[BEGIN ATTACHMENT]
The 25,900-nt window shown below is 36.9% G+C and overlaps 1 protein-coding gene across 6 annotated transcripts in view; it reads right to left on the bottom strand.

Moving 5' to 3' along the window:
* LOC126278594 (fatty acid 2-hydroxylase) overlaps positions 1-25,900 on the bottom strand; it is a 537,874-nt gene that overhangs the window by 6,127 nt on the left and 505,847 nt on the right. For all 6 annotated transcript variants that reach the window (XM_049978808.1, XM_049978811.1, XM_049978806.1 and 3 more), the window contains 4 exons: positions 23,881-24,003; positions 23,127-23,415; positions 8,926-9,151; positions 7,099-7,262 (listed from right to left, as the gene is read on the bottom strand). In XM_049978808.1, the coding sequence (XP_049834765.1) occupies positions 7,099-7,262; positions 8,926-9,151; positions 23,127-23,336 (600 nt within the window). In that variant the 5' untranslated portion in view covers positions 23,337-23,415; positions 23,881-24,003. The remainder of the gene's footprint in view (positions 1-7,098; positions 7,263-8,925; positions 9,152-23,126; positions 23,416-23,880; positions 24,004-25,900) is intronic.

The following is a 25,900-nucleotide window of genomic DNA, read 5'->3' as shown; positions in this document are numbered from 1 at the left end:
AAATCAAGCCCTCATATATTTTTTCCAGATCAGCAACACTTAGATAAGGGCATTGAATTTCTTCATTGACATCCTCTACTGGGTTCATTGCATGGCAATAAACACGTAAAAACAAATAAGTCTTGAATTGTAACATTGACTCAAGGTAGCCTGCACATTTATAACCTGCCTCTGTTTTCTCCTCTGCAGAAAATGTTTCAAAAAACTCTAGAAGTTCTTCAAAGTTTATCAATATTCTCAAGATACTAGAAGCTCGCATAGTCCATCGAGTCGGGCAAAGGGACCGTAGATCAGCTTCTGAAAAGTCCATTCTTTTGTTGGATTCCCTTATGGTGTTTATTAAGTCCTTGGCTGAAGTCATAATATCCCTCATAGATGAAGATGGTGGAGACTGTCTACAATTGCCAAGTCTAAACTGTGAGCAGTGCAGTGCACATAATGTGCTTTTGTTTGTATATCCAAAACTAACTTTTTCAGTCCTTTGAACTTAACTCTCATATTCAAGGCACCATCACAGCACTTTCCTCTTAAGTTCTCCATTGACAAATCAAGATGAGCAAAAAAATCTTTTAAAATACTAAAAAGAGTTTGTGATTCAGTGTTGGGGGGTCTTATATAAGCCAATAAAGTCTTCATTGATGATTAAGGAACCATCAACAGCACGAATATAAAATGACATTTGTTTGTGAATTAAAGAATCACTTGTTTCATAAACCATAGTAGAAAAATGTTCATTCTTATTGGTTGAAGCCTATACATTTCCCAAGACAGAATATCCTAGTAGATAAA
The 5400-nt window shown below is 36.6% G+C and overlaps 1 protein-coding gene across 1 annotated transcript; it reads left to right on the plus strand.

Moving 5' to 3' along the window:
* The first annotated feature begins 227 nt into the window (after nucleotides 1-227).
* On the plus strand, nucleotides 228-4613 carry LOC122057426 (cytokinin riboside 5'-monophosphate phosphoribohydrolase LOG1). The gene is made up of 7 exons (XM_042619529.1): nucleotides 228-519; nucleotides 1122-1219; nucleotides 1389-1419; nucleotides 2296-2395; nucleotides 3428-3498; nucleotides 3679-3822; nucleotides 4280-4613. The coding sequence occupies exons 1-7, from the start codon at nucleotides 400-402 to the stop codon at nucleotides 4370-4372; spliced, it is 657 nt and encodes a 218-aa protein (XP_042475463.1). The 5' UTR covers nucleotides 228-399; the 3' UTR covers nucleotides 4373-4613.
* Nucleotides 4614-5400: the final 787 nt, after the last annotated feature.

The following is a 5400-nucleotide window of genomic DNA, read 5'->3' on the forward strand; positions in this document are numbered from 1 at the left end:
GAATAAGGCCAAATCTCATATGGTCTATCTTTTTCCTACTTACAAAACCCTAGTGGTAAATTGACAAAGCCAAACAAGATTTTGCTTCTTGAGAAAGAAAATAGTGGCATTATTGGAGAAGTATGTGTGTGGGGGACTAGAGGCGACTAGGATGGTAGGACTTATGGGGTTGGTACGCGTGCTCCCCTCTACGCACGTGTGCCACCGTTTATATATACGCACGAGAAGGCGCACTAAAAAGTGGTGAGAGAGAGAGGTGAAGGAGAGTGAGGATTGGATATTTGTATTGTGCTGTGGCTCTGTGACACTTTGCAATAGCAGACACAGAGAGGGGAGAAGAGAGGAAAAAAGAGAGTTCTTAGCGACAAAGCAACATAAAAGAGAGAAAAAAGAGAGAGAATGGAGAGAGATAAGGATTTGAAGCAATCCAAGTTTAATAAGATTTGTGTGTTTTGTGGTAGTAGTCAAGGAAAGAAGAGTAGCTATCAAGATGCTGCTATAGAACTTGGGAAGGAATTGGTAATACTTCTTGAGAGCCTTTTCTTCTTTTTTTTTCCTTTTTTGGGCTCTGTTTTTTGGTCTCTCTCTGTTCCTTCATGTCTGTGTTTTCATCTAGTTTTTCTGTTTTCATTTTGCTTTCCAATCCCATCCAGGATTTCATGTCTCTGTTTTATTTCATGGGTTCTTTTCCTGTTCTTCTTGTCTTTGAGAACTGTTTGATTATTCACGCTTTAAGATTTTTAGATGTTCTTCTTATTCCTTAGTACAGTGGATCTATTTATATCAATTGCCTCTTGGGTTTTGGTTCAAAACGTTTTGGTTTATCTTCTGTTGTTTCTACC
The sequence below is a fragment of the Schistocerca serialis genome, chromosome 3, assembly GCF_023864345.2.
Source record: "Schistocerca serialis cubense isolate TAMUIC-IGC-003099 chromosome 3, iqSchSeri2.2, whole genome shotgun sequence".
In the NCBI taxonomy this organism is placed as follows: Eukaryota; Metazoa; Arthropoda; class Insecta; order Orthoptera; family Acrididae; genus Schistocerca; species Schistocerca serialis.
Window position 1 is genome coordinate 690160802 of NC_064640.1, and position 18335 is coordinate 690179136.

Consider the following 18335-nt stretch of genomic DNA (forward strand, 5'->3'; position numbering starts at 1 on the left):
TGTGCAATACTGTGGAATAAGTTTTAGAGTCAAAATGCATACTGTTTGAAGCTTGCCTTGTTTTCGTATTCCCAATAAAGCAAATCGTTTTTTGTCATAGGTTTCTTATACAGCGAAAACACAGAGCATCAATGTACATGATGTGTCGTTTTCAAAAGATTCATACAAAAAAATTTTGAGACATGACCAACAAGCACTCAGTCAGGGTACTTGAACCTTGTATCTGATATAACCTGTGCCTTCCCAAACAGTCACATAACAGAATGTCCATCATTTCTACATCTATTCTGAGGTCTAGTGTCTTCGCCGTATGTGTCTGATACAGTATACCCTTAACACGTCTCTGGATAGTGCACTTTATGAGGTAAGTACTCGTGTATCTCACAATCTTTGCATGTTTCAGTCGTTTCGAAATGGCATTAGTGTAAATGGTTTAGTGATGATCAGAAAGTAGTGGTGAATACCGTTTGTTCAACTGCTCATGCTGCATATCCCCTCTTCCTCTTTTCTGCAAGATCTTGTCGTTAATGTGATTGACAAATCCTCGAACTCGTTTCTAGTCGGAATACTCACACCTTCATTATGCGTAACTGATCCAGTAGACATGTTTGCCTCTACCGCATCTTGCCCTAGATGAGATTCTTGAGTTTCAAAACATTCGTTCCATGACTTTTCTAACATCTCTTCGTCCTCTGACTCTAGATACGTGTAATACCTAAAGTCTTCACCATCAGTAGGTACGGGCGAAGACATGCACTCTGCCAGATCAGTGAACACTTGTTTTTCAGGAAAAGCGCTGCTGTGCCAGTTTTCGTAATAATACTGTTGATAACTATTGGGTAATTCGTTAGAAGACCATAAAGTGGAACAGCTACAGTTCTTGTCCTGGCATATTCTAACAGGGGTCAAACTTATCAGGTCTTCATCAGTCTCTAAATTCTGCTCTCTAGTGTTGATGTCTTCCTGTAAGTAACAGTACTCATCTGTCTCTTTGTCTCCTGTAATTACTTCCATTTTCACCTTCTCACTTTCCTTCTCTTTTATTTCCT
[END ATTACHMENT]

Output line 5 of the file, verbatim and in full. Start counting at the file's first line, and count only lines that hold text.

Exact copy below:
AAATCAAGCCCTCATATATTTTTTCCAGATCAGCAACACTTAGATAAGGGCATTGAATTTCTTCATTGACATCCTCTACTGGGTTCATTGCATGGCAATAAACACGTAAAAACAAATAAGTCTTGAATTGTAACATTGACTCAAGGTAGCCTGCACATTTATAACCTGCCTCTGTTTTCTCCTCTGCAGAAAATGTTTCAAAAAACTCTAGAAGTTCTTCAAAGTTTATCAATATTCTCAAGATACTAGAAGCTCGCATAGTCCATCGAGTCGGGCAAAGGGACCGTAGATCAGCTTCTGAAAAGTCCATTCTTTTGTTGGATTCCCTTATGGTGTTTATTAAGTCCTTGGCTGAAGTCATAATATCCCTCATAGATGAAGATGGTGGAGACTGTCTACAATTGCCAAGTCTAAACTGTGAGCAGTGCAGTGCACATAATGTGCTTTTGTTTGTATATCCAAAACTAACTTTTTCAGTCCTTTGAACTTAACTCTCATATTCAAGGCACCATCACAGCACTTTCCTCTTAAGTTCTCCATTGACAAATCAAGATGAGCAAAAAAATCTTTTAAAATACTAAAAAGAGTTTGTGATTCAGTGTTGGGGGGTCTTATATAAGCCAATAAAGTCTTCATTGATGATTAAGGAACCATCAACAGCACGAATATAAAATGACATTTGTTTGTGAATTAAAGAATCACTTGTTTCATAAACCATAGTAGAAAAATGTTCATTCTTATTGGTTGAAGCCTATACATTTCCCAAGACAGAATATCCTAGTAGATAAA